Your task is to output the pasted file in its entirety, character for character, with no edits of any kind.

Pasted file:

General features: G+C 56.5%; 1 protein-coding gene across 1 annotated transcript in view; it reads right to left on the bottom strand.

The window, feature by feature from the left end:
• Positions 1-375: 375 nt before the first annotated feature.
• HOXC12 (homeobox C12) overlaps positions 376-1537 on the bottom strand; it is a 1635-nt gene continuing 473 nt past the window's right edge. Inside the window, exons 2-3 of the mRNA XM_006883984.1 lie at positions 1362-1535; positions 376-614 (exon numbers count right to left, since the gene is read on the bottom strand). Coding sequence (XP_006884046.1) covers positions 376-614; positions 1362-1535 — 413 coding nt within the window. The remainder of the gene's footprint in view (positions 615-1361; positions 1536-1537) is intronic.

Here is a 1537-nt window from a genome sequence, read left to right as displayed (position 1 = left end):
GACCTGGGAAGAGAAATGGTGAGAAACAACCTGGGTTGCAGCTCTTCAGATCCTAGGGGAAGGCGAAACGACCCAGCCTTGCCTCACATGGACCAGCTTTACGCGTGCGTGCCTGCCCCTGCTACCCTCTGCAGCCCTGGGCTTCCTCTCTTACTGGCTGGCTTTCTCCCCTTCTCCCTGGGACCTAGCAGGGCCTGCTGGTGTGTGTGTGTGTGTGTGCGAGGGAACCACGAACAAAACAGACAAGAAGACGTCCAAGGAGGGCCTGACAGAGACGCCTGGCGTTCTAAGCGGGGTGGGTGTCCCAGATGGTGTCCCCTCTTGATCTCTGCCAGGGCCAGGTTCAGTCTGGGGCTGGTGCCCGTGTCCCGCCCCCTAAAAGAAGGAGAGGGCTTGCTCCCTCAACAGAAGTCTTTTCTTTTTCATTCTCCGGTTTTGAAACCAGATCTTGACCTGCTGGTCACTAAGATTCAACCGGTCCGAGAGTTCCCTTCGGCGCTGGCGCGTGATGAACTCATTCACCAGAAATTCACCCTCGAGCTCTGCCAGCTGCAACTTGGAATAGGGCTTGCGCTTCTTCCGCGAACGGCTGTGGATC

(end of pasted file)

General features: G+C 56.5%; 1 protein-coding gene across 1 annotated transcript in view; it reads right to left on the bottom strand.

The window, feature by feature from the left end:
• Positions 1-375: 375 nt before the first annotated feature.
• HOXC12 (homeobox C12) overlaps positions 376-1537 on the bottom strand; it is a 1635-nt gene continuing 473 nt past the window's right edge. Inside the window, exons 2-3 of the mRNA XM_006883984.1 lie at positions 1362-1535; positions 376-614 (exon numbers count right to left, since the gene is read on the bottom strand). Coding sequence (XP_006884046.1) covers positions 376-614; positions 1362-1535 — 413 coding nt within the window. The remainder of the gene's footprint in view (positions 615-1361; positions 1536-1537) is intronic.

Here is a 1537-nt window from a genome sequence, read left to right as displayed (position 1 = left end):
GACCTGGGAAGAGAAATGGTGAGAAACAACCTGGGTTGCAGCTCTTCAGATCCTAGGGGAAGGCGAAACGACCCAGCCTTGCCTCACATGGACCAGCTTTACGCGTGCGTGCCTGCCCCTGCTACCCTCTGCAGCCCTGGGCTTCCTCTCTTACTGGCTGGCTTTCTCCCCTTCTCCCTGGGACCTAGCAGGGCCTGCTGGTGTGTGTGTGTGTGTGTGCGAGGGAACCACGAACAAAACAGACAAGAAGACGTCCAAGGAGGGCCTGACAGAGACGCCTGGCGTTCTAAGCGGGGTGGGTGTCCCAGATGGTGTCCCCTCTTGATCTCTGCCAGGGCCAGGTTCAGTCTGGGGCTGGTGCCCGTGTCCCGCCCCCTAAAAGAAGGAGAGGGCTTGCTCCCTCAACAGAAGTCTTTTCTTTTTCATTCTCCGGTTTTGAAACCAGATCTTGACCTGCTGGTCACTAAGATTCAACCGGTCCGAGAGTTCCCTTCGGCGCTGGCGCGTGATGAACTCATTCACCAGAAATTCACCCTCGAGCTCTGCCAGCTGCAACTTGGAATAGGGCTTGCGCTTCTTCCGCGAACGGCTGTGGATC